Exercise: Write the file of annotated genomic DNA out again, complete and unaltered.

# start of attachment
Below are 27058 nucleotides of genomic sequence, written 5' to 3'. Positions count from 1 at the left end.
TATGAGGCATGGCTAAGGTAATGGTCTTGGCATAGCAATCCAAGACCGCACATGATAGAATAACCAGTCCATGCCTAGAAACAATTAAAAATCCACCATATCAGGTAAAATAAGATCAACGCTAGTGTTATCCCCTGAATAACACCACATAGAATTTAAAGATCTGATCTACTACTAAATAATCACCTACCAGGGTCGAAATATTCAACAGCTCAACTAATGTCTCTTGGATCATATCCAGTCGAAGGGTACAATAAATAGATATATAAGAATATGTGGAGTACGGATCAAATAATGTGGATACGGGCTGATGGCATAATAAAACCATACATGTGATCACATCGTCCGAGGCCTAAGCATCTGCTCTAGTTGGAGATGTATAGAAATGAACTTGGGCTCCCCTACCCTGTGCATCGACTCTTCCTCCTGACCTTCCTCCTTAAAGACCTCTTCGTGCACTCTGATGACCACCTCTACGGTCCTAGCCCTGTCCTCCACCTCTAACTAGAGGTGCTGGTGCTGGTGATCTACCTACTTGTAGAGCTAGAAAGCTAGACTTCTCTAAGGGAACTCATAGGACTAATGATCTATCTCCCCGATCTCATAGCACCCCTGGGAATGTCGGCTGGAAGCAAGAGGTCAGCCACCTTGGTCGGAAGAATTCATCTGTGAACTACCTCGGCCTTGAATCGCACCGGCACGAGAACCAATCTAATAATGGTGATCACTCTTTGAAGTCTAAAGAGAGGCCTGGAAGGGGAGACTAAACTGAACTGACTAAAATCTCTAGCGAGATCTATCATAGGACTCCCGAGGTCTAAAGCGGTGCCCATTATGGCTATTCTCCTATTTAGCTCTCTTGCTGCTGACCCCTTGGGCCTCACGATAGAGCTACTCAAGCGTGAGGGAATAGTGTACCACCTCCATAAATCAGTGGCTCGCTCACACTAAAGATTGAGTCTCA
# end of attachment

Below are 27058 nucleotides of genomic sequence, written 5' to 3'. Positions count from 1 at the left end.
TATGAGGCATGGCTAAGGTAATGGTCTTGGCATAGCAATCCAAGACCGCACATGATAGAATAACCAGTCCATGCCTAGAAACAATTAAAAATCCACCATATCAGGTAAAATAAGATCAACGCTAGTGTTATCCCCTGAATAACACCACATAGAATTTAAAGATCTGATCTACTACTAAATAATCACCTACCAGGGTCGAAATATTCAACAGCTCAACTAATGTCTCTTGGATCATATCCAGTCGAAGGGTACAATAAATAGATATATAAGAATATGTGGAGTACGGATCAAATAATGTGGATACGGGCTGATGGCATAATAAAACCATACATGTGATCACATCGTCCGAGGCCTAAGCATCTGCTCTAGTTGGAGATGTATAGAAATGAACTTGGGCTCCCCTACCCTGTGCATCGACTCTTCCTCCTGACCTTCCTCCTTAAAGACCTCTTCGTGCACTCTGATGACCACCTCTACGGTCCTAGCCCTGTCCTCCACCTCTAACTAGAGGTGCTGGTGCTGGTGATCTACCTACTTGTAGAGCTAGAAAGCTAGACTTCTCTAAGGGAACTCATAGGACTAATGATCTATCTCCCCGATCTCATAGCACCCCTGGGAATGTCGGCTGGAAGCAAGAGGTCAGCCACCTTGGTCGGAAGAATTCATCTGTGAACTACCTCGGCCTTGAATCGCACCGGCACGAGAACCAATCTAATAATGGTGATCACTCTTTGAAGTCTAAAGAGAGGCCTGGAAGGGGAGACTAAACTGAACTGACTAAAATCTCTAGCGAGATCTATCATAGGACTCCCGAGGTCTAAAGCGGTGCCCATTATGGCTATTCTCCTATTTAGCTCTCTTGCTGCTGACCCCTTGGGCCTCACGATAGAGCTACTCAAGCGTGAGGGAATAGTGTACCACCTCCATAAATCAGTGGCTCGCTCACACTAAAGATTGAGTCTCA